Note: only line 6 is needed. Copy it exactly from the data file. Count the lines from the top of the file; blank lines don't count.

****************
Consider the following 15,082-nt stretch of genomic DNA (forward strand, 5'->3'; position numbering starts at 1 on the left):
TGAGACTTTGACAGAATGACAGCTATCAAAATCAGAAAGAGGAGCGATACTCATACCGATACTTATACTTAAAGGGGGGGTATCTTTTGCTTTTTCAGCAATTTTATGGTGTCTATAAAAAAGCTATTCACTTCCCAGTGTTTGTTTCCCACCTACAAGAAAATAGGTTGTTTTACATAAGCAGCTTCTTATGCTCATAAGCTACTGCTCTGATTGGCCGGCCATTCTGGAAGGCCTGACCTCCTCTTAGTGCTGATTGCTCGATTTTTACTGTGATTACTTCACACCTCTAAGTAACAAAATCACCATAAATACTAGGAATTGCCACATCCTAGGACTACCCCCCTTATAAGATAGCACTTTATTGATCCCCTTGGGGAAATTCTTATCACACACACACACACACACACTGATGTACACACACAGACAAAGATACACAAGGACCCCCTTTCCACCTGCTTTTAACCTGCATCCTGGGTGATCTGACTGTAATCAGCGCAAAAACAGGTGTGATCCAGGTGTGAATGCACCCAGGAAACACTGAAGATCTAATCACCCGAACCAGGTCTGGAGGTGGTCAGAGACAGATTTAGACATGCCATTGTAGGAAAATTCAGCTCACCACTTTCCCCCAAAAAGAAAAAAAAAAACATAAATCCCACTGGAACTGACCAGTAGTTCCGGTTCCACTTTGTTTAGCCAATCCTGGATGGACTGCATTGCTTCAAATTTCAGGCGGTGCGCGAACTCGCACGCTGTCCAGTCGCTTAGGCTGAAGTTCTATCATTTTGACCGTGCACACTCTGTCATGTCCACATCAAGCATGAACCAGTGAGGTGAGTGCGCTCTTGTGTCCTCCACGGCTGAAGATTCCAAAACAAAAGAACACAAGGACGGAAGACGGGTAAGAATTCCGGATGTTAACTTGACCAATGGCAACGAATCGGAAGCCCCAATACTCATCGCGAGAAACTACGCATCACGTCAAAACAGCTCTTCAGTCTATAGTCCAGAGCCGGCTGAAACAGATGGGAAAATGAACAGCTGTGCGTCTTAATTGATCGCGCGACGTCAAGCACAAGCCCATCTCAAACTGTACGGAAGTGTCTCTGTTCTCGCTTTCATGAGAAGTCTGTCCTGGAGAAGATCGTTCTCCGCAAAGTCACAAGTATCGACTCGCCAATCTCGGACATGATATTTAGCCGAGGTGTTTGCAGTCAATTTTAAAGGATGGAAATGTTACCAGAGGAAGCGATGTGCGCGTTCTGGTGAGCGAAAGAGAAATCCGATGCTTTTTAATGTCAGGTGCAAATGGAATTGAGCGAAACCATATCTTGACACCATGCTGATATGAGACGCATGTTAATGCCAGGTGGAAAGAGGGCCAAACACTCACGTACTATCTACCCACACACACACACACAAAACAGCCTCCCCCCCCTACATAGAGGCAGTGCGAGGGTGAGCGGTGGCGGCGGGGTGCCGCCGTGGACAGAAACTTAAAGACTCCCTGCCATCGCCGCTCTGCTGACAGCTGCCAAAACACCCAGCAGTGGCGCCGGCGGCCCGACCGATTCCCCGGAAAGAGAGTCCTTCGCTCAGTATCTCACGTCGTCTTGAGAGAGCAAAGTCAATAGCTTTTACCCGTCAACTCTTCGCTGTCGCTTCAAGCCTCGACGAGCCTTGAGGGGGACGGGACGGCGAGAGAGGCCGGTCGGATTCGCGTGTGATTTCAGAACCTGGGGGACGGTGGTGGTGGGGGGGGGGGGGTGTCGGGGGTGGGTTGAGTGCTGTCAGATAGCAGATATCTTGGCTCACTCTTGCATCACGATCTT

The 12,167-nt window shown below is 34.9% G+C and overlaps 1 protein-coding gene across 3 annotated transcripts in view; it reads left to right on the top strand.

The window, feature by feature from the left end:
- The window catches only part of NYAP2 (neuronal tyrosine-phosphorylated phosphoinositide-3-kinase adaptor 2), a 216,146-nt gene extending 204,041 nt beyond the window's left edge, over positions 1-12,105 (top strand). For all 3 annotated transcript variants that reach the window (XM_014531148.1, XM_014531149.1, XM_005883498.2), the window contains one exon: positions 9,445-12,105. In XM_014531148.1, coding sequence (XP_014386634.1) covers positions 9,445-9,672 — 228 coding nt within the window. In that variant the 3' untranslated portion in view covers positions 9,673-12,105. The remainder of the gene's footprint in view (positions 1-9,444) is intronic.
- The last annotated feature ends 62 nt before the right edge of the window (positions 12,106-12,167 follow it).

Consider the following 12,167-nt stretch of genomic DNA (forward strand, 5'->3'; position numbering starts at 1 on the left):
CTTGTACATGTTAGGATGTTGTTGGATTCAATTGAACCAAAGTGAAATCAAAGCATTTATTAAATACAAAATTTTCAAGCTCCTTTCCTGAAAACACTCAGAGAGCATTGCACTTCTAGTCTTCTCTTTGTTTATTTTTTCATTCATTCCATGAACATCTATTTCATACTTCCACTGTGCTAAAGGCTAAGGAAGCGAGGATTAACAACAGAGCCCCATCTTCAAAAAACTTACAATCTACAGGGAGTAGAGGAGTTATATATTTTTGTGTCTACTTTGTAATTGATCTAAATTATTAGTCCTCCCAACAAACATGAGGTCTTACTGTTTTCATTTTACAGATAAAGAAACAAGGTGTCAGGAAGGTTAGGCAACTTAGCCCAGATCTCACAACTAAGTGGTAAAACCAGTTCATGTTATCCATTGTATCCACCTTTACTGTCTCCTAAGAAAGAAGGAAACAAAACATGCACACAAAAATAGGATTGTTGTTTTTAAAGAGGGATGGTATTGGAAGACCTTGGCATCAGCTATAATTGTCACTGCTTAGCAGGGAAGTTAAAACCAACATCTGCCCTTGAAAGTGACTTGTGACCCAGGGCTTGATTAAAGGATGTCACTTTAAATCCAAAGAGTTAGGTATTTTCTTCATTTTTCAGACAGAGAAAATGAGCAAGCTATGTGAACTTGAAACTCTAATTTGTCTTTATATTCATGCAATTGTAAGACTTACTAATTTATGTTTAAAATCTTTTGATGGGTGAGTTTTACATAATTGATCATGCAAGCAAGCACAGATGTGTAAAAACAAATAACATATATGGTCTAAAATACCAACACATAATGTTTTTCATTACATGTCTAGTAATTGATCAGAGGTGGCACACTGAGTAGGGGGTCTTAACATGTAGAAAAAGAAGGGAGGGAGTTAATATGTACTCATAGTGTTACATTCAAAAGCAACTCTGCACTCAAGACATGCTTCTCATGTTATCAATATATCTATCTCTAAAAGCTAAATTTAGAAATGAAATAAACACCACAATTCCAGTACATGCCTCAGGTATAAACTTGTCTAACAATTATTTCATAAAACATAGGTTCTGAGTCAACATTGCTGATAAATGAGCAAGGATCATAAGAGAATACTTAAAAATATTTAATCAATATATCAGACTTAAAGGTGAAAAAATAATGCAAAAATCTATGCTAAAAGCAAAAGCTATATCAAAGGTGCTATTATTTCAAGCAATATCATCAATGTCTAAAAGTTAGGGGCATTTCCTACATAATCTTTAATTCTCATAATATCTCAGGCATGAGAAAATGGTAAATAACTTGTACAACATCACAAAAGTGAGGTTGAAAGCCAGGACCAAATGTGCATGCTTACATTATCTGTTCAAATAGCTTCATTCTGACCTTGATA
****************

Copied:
- The last annotated feature ends 62 nt before the right edge of the window (positions 12,106-12,167 follow it).